const city = event.currentIntent.slots.city;
        const room = event.currentIntent.slots.room;
        const source = event.invocationSource;
        
        
        //Check if Lambda is invoked to validate or fulfill the request
        if (source === "DialogCodeHook") {
            const outputSessionAttributes = event.sessionAttributes || {};
            let slots = intentRequest.currentIntent.slots;
        
            // Check if any slots have been collected yet and validate the ones that have been colected.
            if (city === null && room === null){
                
                // nothing has been collected yet so we can just pass the null values back to Lex for standard collection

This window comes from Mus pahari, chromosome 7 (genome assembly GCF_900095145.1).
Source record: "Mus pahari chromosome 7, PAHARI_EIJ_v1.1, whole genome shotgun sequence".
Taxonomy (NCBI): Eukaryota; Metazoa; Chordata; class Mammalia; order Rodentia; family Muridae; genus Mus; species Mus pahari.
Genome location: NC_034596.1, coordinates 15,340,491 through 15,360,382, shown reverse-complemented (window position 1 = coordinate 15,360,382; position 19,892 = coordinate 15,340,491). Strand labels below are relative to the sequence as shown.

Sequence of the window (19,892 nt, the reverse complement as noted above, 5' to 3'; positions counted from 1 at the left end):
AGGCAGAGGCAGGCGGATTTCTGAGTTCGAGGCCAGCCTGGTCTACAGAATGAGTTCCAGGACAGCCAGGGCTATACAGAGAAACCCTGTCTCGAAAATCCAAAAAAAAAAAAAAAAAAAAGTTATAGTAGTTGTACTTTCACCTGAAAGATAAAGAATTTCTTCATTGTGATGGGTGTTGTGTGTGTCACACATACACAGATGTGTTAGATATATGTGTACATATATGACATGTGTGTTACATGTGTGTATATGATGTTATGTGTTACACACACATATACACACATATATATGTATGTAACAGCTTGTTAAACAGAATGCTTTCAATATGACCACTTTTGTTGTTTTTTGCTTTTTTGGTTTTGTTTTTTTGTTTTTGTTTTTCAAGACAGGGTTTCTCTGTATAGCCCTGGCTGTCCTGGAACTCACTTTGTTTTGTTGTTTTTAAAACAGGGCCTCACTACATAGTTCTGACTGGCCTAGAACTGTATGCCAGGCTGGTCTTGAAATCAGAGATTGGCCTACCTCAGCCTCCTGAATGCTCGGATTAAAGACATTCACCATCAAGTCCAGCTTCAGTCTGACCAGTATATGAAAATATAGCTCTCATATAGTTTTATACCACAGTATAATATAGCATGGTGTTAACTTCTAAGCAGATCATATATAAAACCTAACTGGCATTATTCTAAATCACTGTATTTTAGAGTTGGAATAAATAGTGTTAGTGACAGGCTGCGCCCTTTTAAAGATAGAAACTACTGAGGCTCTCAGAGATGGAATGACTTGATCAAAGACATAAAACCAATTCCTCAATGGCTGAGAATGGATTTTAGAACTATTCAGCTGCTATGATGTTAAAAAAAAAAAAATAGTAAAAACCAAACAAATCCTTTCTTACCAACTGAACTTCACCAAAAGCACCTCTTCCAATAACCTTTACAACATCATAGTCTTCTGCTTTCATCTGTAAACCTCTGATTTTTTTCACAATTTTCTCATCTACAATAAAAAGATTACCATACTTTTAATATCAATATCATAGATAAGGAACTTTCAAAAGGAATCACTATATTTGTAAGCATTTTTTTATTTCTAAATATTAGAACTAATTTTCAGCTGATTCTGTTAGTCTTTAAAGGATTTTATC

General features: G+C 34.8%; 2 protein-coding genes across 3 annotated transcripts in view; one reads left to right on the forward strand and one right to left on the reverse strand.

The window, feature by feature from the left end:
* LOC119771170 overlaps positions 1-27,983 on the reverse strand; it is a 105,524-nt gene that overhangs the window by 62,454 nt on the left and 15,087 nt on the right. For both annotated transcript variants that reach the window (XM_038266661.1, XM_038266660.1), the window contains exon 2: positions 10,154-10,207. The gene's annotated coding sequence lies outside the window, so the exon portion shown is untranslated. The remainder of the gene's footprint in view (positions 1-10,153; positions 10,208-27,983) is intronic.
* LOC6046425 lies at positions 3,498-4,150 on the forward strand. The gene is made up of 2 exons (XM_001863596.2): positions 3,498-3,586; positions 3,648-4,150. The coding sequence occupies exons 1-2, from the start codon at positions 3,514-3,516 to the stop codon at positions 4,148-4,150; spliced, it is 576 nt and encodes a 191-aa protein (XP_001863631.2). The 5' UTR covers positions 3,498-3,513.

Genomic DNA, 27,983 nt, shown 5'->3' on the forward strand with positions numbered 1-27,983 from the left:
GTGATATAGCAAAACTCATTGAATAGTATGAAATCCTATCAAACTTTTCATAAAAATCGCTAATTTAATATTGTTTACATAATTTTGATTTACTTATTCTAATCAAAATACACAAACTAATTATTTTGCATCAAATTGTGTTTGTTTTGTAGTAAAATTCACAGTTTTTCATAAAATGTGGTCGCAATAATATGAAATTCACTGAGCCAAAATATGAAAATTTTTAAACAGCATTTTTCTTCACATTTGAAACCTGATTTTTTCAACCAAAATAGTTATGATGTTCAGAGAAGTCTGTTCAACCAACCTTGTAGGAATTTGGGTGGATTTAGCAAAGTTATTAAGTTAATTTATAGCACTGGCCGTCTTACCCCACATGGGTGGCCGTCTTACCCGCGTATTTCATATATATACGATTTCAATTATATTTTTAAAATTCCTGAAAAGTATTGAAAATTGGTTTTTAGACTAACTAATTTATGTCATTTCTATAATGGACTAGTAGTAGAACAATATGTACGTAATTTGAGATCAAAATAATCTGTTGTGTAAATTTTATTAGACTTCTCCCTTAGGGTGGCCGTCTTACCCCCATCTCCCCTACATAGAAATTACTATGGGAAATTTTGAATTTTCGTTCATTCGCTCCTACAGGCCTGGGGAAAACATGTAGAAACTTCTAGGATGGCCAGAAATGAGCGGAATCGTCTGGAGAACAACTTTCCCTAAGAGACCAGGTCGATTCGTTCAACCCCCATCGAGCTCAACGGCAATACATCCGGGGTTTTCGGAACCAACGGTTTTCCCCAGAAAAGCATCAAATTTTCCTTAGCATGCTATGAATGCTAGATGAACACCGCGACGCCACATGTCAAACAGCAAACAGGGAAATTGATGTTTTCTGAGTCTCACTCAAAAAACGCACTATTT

callback(delegate(outputSessionAttributes,slots));             
            }
            else if(city === null && room !== null){
                // This is where you can validate the room type 
                
                if (valid entry) 
                    //The room choice is a valid entry so we can just pass the null slots back to Lex for collection
                    slots = {
                        "city": null,
                        "room": room
                    };
                callback(delegate(outputSessionAttributes,slots));     
                }
                
                else if (not a valid entry){
                    //The room choice is not a valid entry so we will elicit the room slot again. 
                    callback(elicitSlot(outputSessionAttributes, intentRequest.currentIntent.name,intentRequest.currentIntent.slots, "room",
            { contentType: 'PlainText', content: 'We apologize but that is not a valid entry for room type. Please make a new selection.' }))